With sales rising 4.8% but earnings dropping 11.8%, Penguin Random House CEO Nihar Malaviya said the giant publisher's various business had "mixed performances" in 2022, adding that "unfortunately, we collectively fell short of our financial targets." According to PRH parent company Bertelsmann, revenue at PRH was €4.22 billion (about $4.6 billion at current exchange rates), up from €4.03 billion in 2021, but EBIT (earnings before interest and taxes) fell to €666 million, from €755 million.

The U.S. accounted for 57% of total PRH sales, about $2.41 billion at current exchange rates. Bertelsmann said that the publishing business in the U.S. "reflected the normalization of demand following the strong sales of the pandemic years, as well as the challenges posed by inflation and supply-chain pressures." Michelle Obama’s The Light We Carry sold more than 1.8 million copies worldwide, across all formats, by the end of the year, and a number of Dr. Seuss titles sold more than nine million copies collectively.

In his first annual letter to employees since taking over for Markus Dohle at the beginning of the year, Malaviya pointed to rising costs as the main factor in the drop in profits, writing that "cost pressures persist across the board as does uneven retail demand." Among the bright spots last year, Malaviya identified "continued growth of audiobooks globally, and reduction in return rates driven." Malaviya assured employees that PRH and Bertelsmann, "will continue to empower you with investments that support your work: book ideas and manuscripts that our publishers and editors champion, as well as advancing our capabilities in many areas, such as sales, marketing, metadata management, and supply chain, among others."

Malaviya wrote that the company has gotten off to a good start in 2023, led by sales of Prince Harry’s Spare, "as well as perennial bestsellers and exciting recent publications across our adult and children’s lists." Like many other executives in the industry, he noted that, while book sales have fallen from the highs achieved during Covid, sales remain higher than in pre-pandemic times in most of the markets where PRH operates. "The cost pressures still remain, but we, at PRH, have evolved with all the changes in the marketplace over the years—and I have no doubt that with all of your support, we will succeed by being creative, resourceful, and entrepreneurial," Malaviya wrote.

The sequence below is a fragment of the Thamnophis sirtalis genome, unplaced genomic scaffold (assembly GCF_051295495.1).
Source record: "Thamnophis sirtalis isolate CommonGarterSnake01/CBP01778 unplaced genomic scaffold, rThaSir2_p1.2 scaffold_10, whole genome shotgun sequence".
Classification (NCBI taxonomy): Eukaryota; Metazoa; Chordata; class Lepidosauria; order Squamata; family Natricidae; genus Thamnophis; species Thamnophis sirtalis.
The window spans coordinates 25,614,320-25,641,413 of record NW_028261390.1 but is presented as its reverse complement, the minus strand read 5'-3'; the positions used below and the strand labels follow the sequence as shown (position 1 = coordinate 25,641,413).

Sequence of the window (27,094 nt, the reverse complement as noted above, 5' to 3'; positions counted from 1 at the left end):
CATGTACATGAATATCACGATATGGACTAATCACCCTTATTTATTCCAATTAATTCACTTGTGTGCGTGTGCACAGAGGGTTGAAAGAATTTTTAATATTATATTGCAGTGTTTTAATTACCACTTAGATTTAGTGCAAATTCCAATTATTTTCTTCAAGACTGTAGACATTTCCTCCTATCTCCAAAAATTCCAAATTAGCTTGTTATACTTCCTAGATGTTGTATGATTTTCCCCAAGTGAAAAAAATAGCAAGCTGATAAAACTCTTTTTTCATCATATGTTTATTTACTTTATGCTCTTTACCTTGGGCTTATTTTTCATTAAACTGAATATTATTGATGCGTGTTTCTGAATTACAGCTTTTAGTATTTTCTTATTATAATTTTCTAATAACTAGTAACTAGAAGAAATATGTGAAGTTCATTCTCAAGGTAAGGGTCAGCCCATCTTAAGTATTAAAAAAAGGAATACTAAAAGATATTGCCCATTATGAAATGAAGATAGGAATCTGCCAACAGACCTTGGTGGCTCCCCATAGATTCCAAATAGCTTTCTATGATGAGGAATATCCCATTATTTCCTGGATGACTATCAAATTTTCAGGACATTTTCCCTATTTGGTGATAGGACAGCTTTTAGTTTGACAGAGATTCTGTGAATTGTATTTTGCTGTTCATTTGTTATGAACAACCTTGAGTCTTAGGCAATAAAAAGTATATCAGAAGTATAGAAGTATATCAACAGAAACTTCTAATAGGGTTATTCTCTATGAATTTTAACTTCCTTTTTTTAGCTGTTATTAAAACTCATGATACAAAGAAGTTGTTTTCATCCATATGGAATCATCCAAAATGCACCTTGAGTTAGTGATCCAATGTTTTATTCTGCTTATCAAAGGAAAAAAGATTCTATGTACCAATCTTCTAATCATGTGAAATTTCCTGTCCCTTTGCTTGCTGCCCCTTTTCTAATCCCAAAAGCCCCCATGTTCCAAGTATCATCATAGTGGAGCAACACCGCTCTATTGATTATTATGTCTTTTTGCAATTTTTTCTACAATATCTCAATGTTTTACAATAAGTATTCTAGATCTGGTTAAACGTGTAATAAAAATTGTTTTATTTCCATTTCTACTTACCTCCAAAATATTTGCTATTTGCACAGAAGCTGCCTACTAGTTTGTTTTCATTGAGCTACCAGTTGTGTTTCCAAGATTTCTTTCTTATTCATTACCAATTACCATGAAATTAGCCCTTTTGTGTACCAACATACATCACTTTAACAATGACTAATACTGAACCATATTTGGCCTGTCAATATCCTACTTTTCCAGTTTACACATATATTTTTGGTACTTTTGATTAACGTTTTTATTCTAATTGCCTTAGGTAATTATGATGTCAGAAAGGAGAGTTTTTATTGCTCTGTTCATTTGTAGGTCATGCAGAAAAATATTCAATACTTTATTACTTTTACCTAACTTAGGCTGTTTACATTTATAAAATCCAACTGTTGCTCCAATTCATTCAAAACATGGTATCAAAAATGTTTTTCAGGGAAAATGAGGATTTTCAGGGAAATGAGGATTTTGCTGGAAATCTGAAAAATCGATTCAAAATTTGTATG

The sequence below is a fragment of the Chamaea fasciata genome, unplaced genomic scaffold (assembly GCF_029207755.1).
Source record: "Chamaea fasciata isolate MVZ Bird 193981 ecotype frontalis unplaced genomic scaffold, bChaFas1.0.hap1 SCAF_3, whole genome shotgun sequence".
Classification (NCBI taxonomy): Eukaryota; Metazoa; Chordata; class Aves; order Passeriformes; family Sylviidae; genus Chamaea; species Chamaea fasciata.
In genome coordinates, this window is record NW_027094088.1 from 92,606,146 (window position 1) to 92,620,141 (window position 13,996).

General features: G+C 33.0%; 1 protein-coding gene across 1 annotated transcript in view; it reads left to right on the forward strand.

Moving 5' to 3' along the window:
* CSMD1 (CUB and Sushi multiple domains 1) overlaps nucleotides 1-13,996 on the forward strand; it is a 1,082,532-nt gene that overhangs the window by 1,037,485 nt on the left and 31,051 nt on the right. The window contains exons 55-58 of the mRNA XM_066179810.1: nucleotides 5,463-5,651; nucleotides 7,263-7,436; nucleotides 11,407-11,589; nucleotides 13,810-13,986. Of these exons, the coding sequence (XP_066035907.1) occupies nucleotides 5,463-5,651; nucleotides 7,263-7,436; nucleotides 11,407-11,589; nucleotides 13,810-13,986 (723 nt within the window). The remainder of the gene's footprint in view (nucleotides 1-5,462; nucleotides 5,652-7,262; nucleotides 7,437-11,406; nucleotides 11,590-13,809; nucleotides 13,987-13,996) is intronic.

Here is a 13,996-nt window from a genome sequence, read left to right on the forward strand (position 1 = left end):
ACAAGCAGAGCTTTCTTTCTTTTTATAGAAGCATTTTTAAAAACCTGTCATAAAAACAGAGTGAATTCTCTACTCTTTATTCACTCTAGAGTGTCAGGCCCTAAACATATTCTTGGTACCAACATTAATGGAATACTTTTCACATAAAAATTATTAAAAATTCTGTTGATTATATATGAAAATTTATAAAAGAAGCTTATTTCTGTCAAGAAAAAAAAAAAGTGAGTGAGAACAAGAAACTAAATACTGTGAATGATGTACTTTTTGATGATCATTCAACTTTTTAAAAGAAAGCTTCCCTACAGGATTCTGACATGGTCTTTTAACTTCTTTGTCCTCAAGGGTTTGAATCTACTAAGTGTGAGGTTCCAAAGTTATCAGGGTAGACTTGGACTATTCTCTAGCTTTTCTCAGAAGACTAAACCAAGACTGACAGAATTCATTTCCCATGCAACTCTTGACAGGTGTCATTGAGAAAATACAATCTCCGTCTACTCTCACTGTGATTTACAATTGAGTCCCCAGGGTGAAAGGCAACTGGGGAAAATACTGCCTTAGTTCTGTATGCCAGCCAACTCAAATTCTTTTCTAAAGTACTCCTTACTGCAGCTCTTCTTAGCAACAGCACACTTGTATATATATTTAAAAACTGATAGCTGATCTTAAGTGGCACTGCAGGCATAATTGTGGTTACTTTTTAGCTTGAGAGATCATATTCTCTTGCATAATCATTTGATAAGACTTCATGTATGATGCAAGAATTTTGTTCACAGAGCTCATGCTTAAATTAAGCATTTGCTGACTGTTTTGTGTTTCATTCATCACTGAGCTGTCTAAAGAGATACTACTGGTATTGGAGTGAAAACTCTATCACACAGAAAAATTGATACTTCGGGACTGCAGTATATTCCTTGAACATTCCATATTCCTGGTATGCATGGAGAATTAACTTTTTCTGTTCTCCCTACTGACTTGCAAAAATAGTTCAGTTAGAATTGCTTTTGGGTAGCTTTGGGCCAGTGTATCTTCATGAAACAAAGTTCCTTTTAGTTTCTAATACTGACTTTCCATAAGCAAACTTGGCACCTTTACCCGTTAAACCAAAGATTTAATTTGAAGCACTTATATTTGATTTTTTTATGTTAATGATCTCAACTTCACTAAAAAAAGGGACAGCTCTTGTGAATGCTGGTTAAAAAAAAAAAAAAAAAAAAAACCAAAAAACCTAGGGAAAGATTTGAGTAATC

Malaviya didn't address the failed acquisition of Simon & Schuster, but did allude to the change in leadership, which, in addition to his appointment, included the departures of PRH US CEO and Madeline McIntosh and Random House Publishing Group head Gina Centrello as well as the creation of a new leadership team. "One of my highlights of the year so far has been the chance to connect with many of you," he wrote. "It’s been so valuable to hear your perspectives about our industry and the way we work. Our dialogue is evidence of our shared enthusiasm and care for our company, and our authors and their books. I learn something during all of our interactions, so please keep reaching out to me."

Malaviya was a first-time attendee at the Bologna Children’s Book Fair this year—a trip, he wrote, that "reaffirmed to me that we as publishers have the unique opportunity to connect readers with stories from other cultures and experiences, and in doing so play a key role in building more empathy for others in an increasingly divided world."